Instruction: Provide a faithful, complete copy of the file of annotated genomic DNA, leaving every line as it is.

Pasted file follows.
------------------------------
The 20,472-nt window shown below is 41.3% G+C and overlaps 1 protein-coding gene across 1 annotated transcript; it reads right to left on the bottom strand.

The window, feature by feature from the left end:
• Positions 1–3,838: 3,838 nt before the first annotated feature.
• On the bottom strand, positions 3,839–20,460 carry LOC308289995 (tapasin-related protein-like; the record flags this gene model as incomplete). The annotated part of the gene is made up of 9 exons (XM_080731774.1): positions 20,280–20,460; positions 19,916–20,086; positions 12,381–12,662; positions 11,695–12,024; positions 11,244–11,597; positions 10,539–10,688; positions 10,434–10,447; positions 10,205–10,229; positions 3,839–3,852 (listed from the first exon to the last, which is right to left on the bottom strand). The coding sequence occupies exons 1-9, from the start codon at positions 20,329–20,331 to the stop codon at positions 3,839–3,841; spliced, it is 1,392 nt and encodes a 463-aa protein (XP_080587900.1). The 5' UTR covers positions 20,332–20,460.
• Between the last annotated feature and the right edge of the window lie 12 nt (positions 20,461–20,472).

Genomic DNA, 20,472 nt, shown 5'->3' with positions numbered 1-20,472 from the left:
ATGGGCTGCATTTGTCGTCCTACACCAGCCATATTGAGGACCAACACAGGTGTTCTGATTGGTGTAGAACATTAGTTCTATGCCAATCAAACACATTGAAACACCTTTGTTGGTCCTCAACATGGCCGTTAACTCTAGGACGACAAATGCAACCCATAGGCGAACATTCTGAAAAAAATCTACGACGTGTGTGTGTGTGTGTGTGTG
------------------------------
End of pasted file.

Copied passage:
The 20,472-nt window shown below is 41.3% G+C and overlaps 1 protein-coding gene across 1 annotated transcript; it reads right to left on the bottom strand.

The window, feature by feature from the left end:
• Positions 1–3,838: 3,838 nt before the first annotated feature.
• On the bottom strand, positions 3,839–20,460 carry LOC308289995 (tapasin-related protein-like; the record flags this gene model as incomplete). The annotated part of the gene is made up of 9 exons (XM_080731774.1): positions 20,280–20,460; positions 19,916–20,086; positions 12,381–12,662; positions 11,695–12,024; positions 11,244–11,597; positions 10,539–10,688; positions 10,434–10,447; positions 10,205–10,229; positions 3,839–3,852 (listed from the first exon to the last, which is right to left on the bottom strand). The coding sequence occupies exons 1-9, from the start codon at positions 20,329–20,331 to the stop codon at positions 3,839–3,841; spliced, it is 1,392 nt and encodes a 463-aa protein (XP_080587900.1). The 5' UTR covers positions 20,332–20,460.
• Between the last annotated feature and the right edge of the window lie 12 nt (positions 20,461–20,472).

Genomic DNA, 20,472 nt, shown 5'->3' with positions numbered 1-20,472 from the left:
ATGGGCTGCATTTGTCGTCCTACACCAGCCATATTGAGGACCAACACAGGTGTTCTGATTGGTGTAGAACATTAGTTCTATGCCAATCAAACACATTGAAACACCTTTGTTGGTCCTCAACATGGCCGTTAACTCTAGGACGACAAATGCAACCCATAGGCGAACATTCTGAAAAAAATCTACGACGTGTGTGTGTGTGTGTGTGTG